Ringing the bells of the City of London’s bell tower was almost exactly a decade ago, and a change was beginning. I was just starting the work that led to 2015’s Food Bank Boost, so I still remember the day.
In fact, I often do when I spot it, as I look back on the months of March and April, when I met volunteers from a local food bank called Bracknell Cares every day to collect fresh produce from local farmers and have it loaded into the freezer.
I remember being so moved by the bravery and sacrifice of the volunteers, who worked seven days a week to provide a tiny but essential service to those who desperately needed it. That March began my journey into a world that saw many people living in poverty in every community, and it inspired me to spend the next four years in the public sector, advocating for welfare justice, and the role of government in supporting people in distress.
Backing charities offering emergency food aid will keep the government honest Read more
Ten years on, I still feel that same sense of amazement and serenity. Now, sadly, I would agree that the mass events of 2016 put food banks under a different spotlight, but we’ve got them right back on. That year marked a tipping point – a catalyst for a revolt against a system which only sees one side of the coin: the people who are struggling pay their bills, pay their rent and support their kids.
But on the other side are people like you and me, who want a more just and fair society and a society that works for everyone, not just for a few. It was that shift, I believe, that prompted the government’s Action Plan for Welfare Reform, and subsequently the Halt the Raging Riots Act of 2017.
So it’s not surprising that I don’t think raising awareness about food banks, in particular this Christmas, is the answer – and I think we need to have the underlying conversation around the sustainability of the charity sector, and how charities can and should be reshaped to meet the needs of the people they are there to help.
But what is surprising is that the charity sector could be bringing about this change on its own. Social enterprises, community groups and people organising food bank collections on your local high street are living out their own idea of charity in an everyday way.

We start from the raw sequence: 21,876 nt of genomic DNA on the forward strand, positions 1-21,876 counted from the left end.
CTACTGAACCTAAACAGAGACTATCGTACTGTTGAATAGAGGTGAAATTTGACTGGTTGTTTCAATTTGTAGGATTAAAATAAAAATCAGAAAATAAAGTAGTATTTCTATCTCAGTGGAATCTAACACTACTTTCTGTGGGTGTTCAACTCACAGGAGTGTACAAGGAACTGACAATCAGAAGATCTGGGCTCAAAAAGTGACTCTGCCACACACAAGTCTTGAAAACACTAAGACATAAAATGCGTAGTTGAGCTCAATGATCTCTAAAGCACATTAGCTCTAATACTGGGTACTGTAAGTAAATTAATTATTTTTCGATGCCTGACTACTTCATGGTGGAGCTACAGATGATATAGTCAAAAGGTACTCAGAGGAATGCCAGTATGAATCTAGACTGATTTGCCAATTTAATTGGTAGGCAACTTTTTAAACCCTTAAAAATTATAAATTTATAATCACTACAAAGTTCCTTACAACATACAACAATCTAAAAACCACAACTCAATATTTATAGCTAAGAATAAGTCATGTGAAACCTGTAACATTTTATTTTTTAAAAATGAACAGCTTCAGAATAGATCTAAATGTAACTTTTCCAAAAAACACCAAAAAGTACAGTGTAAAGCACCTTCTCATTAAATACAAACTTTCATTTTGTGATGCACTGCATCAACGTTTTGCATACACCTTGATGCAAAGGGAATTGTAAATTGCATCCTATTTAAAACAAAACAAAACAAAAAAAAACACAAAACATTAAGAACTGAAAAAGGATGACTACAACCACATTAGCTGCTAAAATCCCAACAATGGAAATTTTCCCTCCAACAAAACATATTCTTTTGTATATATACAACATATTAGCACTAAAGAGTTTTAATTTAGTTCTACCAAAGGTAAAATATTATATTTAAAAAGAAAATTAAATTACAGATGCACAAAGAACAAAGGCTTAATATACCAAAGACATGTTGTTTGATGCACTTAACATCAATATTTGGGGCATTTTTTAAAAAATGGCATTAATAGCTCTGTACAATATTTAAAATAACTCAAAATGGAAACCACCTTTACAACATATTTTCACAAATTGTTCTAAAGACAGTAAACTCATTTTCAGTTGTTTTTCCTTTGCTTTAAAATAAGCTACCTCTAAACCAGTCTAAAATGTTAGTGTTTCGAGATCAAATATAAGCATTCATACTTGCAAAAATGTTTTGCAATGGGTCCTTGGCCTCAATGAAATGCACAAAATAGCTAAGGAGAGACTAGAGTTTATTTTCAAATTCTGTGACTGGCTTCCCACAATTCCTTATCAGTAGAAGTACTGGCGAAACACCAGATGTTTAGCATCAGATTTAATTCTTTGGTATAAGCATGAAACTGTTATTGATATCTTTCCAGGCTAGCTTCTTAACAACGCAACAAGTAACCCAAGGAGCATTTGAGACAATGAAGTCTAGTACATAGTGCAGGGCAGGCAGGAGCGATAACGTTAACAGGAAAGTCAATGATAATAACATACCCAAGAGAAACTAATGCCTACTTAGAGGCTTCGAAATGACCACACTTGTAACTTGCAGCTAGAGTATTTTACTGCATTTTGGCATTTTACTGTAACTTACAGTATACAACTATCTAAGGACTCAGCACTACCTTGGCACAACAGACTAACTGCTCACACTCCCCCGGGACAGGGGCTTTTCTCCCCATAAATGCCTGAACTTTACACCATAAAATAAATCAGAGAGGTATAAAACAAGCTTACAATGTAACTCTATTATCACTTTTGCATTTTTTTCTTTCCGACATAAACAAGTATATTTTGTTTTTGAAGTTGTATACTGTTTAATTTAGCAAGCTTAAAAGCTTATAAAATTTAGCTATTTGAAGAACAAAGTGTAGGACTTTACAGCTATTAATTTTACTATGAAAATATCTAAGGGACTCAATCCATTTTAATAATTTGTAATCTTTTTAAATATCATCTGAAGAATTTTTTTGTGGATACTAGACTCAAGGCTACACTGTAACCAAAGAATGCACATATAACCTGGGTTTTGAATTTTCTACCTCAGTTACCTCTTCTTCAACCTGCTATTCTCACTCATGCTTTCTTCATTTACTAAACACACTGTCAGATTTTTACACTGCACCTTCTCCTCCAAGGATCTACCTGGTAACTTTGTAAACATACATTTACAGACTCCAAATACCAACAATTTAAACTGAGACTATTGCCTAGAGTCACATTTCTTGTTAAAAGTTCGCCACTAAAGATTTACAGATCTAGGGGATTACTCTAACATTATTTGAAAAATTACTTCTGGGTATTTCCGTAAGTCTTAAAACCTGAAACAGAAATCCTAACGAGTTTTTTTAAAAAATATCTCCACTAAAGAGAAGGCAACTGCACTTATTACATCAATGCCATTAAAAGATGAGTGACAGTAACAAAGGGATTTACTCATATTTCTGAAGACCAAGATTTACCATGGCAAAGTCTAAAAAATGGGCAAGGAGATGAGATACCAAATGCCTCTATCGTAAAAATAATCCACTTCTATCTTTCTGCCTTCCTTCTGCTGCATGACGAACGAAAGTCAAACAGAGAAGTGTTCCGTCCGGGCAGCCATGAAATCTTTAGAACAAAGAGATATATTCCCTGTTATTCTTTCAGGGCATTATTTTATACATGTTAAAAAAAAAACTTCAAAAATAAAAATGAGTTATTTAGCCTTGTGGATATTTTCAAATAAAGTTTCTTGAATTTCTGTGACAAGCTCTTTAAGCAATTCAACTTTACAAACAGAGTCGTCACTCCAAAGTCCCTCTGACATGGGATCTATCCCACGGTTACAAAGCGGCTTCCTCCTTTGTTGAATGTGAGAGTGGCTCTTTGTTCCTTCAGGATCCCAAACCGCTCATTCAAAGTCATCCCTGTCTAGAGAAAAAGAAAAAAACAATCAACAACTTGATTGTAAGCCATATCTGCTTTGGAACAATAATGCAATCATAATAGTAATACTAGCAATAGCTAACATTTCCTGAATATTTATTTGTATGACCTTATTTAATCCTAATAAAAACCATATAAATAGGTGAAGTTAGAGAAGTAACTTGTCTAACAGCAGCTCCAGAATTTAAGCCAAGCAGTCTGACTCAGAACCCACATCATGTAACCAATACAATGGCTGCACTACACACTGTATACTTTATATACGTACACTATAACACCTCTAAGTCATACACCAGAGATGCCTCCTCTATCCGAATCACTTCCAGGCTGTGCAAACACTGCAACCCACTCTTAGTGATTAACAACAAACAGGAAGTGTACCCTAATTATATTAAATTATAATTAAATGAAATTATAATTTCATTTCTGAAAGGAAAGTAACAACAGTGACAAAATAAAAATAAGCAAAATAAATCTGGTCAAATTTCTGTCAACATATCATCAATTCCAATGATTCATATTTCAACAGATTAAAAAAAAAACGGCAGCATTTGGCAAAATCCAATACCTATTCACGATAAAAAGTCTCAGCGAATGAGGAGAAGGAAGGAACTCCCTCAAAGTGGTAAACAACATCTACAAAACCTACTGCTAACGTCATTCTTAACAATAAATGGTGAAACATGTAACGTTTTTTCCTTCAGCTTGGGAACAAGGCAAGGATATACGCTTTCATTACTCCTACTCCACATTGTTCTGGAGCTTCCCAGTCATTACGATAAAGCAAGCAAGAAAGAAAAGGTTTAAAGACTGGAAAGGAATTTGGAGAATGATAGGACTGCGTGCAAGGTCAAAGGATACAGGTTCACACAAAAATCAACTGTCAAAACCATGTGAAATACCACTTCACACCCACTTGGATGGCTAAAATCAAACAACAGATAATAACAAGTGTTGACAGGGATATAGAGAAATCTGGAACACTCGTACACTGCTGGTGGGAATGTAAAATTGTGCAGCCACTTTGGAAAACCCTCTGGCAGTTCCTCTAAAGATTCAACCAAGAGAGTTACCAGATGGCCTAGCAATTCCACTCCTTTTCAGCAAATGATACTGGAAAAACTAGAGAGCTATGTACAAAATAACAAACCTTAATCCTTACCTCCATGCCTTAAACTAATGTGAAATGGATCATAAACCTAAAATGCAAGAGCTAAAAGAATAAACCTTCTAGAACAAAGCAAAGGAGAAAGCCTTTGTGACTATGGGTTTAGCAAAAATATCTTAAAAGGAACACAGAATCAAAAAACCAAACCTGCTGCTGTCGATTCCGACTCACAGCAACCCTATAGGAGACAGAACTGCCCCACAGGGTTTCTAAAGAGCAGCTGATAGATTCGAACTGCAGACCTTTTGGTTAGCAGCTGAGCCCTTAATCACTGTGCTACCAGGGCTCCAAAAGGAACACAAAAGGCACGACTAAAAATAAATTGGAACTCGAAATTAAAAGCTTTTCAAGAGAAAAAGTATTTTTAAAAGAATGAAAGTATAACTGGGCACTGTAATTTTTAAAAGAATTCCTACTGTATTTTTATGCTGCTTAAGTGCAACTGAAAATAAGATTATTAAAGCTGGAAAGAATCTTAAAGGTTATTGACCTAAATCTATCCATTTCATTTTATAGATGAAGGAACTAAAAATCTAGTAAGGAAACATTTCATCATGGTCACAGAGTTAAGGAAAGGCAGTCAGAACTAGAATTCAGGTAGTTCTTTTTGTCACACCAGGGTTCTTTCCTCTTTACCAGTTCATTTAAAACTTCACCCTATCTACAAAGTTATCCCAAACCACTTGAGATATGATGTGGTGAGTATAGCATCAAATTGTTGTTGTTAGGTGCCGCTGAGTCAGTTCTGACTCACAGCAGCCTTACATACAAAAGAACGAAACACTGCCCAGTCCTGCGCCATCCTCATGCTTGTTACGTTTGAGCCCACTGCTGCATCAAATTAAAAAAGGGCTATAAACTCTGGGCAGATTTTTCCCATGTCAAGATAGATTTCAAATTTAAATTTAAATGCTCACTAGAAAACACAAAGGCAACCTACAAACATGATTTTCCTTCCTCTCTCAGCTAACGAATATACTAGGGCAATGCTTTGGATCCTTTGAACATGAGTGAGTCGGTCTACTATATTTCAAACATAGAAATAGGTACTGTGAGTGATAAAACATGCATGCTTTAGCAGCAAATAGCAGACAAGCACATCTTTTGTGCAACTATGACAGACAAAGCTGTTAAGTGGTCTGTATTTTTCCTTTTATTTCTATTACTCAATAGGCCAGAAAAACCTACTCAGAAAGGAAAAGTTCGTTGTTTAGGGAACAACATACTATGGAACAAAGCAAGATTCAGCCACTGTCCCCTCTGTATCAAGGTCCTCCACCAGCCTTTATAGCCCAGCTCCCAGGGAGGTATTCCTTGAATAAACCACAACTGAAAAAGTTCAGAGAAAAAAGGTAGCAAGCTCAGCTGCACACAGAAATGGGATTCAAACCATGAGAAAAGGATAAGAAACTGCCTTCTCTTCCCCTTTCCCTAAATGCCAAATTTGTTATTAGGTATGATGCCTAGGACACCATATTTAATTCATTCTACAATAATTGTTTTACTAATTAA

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That’s why it’s such a shame that charity funding has been put under scrutiny, meaning we have seen less funding available for groups that are looking to put the big picture behind them. The instinct for many people is to stop that kind of work and simply start ripping it down, whether that’s making charities follow the letter of the law or arguing that what we need is corporate investment.
This wave of hard work is alive and well. Some of the most talented and inspiring and hands-on people I’ve worked with in my time as a welfare rights campaigner have been from the charitable sector.
But clearly the issues aren’t going away, and the softening up of the industry hasn’t got people’s backs.
We need to hold the government to account, for the injustices of austerity, and the poverty that comes with it. We need to hold the media to account for showing simplistic headlines about a better life without reflection on who we think it’s for and how. And we need to recognise that the only way we can stop food banks is by giving more people the chance to realise a fair future for themselves and their families.
Ealing United Trades Union Council is holding a food bank appeal for December in Marylebone High Street on 12 December from 12pm-4pm.
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